The Spectator

By AUSTEN ALBU T HE growth of the study of the psychological condi- tions of the industrial worker is comparatively recent, and during the last few years some interesting...

Page 10


The Spectator

By HUGH SYKES DAVIES H IKING, though in many ways one of the most signi- ficant social phenomena of recent years, has not yet received the attention which it deserves from a...

Page 11


The Spectator

By DYNELEY HUSSEY I T was good after an interval of some eight weeks, during which orchestral music in London has been represented only by the perfunctory performances of...

Page 12


The Spectator

[D'1UN CORRESPONDANT PARISIEN] L E PRESIDENT DU CONSEIL et les quatre ministrec interesses viennent de presenter aux membres du Parlement frangais un projet de loi qui a...

Page 13

The Cinema

The Spectator

"A Woman in Her Thirties." At the Capitol HERE is one of those unusual American films which 6:.sca- sionally slip quietly into a West-End programme and are more worth seeing...


The Spectator

"Sour Grapes." By Vincent Lawrence. At the Apollo Theatre.—"Admirals All." By Ian Hay and Stephen King-Hall. At the Shaftesbury 'Theatre FOR general improbability (one could...

"Murder on the Runaway Train." At the Empire Hardened fihn-goers

The Spectator

may remember, far back in screen history, a celebrated serial called The Exploits of Elaine. At the end of each weekly episode the intrepid Elaine—played, I think, by Pearl...

Page 14


The Spectator

Sisley and Pissarro Jr is tactful on the part of Messrs. Knoedler to give us an exhibition in August of Pissarros and Sisleys. It gives me an excuse for reflecting on a strange...

A Broadcasting Calendar

The Spectator

FRIDAY, AUGUST 17th 5.4 0 Here and There : Commander King-Hall to children 8.o Promenade Concert-Beethoven Programme : Symphony Orchestra, Roy Henderson, Katharine Goodson. "...

Page 15

Cuckoos Again One more word on the Great Cuckoo Controversy

The Spectator

which continues to generate no little heat. The great Fabre (always a charming if not always an accurate guide) wrote of the cuckoo that she "lays her egg on the ground and...

* *

The Spectator

The Whitewashed Frenchman On the subject of partridges the new research workers seem to be in favour of a revival of the French or red-legged species. Most of us used to be...

Egg-Swallowing Feats - One of the most persistent observers holds

The Spectator

the view that not only the cuckoo but a number of other birds, including warblers, regurgitate. Two observers witnessed a meadow pipit herself "deposit by regurgitation," and...

The Comma The public is taking a very effective hand

The Spectator

in butterfly problems ; and the Union of South Eastern Societies has formed a focus, a pool, rather like the Ornithologist Trust. Insects as a rule are easier to identify and...


The Spectator

Late Broods Odd seasons produce odd . phenomena ; and recent seasons have had their due crop. For example, in the first week of August I found a brown linnet sitting on a full...

English Timber

The Spectator

Owners of country property are continually asking o? wondering how they may find a market for felled or fallen timber ; and often receive no satisfactory answer. It is often...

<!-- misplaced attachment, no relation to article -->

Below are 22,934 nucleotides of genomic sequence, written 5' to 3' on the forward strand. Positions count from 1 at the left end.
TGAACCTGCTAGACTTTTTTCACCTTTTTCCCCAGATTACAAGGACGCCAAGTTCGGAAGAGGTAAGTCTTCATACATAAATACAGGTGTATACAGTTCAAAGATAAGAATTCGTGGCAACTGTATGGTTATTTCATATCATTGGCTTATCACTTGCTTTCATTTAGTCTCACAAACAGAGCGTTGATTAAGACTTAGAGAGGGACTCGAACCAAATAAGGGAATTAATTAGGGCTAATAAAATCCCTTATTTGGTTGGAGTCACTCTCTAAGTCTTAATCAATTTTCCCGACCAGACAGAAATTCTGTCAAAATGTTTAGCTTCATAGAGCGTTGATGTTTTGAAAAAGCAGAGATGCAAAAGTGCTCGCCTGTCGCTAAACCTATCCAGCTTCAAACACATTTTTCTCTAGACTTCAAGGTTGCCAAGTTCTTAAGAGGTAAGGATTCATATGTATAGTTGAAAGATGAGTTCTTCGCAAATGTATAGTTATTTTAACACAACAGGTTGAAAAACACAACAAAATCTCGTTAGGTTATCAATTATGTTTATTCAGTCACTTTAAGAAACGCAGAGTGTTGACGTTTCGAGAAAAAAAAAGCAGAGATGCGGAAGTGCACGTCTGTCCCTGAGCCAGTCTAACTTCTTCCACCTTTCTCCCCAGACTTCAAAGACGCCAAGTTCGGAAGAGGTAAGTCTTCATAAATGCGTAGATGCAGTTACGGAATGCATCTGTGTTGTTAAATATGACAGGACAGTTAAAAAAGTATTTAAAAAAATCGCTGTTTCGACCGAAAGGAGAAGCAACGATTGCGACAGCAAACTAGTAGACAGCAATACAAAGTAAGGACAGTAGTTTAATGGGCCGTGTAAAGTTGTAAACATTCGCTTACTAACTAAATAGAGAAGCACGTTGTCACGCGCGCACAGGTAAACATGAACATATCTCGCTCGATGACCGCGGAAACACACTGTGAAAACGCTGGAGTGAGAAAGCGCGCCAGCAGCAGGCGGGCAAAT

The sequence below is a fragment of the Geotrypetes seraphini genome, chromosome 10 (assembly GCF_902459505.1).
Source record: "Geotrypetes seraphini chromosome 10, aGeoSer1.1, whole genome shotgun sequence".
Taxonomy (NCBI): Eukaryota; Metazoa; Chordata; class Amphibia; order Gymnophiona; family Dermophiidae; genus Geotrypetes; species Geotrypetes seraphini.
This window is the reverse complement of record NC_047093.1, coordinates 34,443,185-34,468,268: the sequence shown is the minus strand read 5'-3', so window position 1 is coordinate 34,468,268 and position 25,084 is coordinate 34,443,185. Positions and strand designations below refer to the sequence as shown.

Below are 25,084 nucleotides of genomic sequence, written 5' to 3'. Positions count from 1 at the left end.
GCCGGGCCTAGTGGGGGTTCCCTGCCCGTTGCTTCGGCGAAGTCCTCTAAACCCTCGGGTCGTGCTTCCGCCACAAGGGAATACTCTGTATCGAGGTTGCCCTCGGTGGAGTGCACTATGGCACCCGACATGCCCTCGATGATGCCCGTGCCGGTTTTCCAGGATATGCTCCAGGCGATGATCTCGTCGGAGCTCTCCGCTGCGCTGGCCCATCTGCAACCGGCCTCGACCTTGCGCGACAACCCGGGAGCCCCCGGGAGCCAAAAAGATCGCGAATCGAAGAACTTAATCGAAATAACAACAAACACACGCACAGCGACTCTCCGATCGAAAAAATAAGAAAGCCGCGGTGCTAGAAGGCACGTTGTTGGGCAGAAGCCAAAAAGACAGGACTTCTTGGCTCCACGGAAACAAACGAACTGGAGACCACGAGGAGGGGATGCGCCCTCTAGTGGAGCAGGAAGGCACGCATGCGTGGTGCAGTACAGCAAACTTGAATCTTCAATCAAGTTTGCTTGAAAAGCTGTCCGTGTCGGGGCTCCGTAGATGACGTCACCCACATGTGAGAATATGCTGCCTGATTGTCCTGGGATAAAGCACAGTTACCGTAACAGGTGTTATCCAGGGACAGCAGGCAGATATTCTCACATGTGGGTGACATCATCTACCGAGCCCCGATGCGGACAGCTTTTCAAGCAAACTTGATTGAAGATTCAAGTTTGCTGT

English Bulbs Another product coming into its own, late but

The Spectator

surely, is the English bulb. The Royal Horticultural Society, which has done much to encourage this more or less new and rapidly increasing industry, is to hold an original, and...

Page 16


The Spectator

[To the Editor of THE SPECTATOR.] SIR,—I am a manufacturer controlling a business of medium size built up from small beginnings. Continuous efforts to train young "business...


The Spectator

[Correspondents are requested to keep their letters as brief as is reasonably possible. The Most suitable length is that of one of our "News of the Week' paragraphs. Signed...

[To the Editor of THE SPECTATOR.] SIR,—In your issue of

The Spectator

August 10th Mr. Bosworth Goldman points to the common religious faith of S. Germany, Austria and Hungary as a strong argument for their federation. There is another strong...

Page 17


The Spectator

[To the Editor of THE SPECTATOR.] SIR,—I was interested to read in your note to Wing-Com- mander James' letter published in The Spectator of August 10th under the heading "...


The Spectator

[To the Editor of THE SPECTATOR.] Stu,—Had there been one letter only published in The Spectator from Mr. Kenneth Bradshaw it would have been well to ignore his misstatements,...


The Spectator

[To the Editor of THE SPECTATOR.] SIR,—Monday, August 20th, should be remembered by us as Mosquito Day," the anniversary which the late Sir Ronald Ross (a poet as well as a...

WALKING AND STALKING [To the Editor of TIIE SvEcTsTon] Sta.,—I

The Spectator

would like to ask Mr. F. W. Berry to reconcile his statement that "if there is to be any sport at all the ground must be kept absolutely quiet and undisturbed or no deer will...

Page 18


The Spectator

[To the Editor of THE SPECTATOR.] Sin,—With reference to your recent series of articles, "The Greatest Benefactor," it may be interesting to hear the views of a raw African...

[To the Editor of TILE SPECTATOR.] Snt,—In the interesting article

The Spectator

on "Women and Men's Work in The Spectator of August 10th, it is assumed that all women work because they are obliged to do so. This is not the case : many girls have attractive...


The Spectator

[To the Editor of THE SPECTATOR.] SIR,—I can hardly make out from Dr. Sym's letter whether he wishes to criticize my conclusions, or to support them. On the face of it, my...

[To the Editor of THE SPECTATOR.]

The Spectator

SIR, —Though not presuming to offer an opinion on the matter discussed in the letters of Dr. Harry Roberts and Dr. Sym, I venture to question their use of the engagingly...


The Spectator

[To the Editor of THE SPECTATOR.] SIR,—In her extremely interesting article on "Women and Men's Work" in The Spectator of August 30th Ray Strachey examines the 1931 census...


The Spectator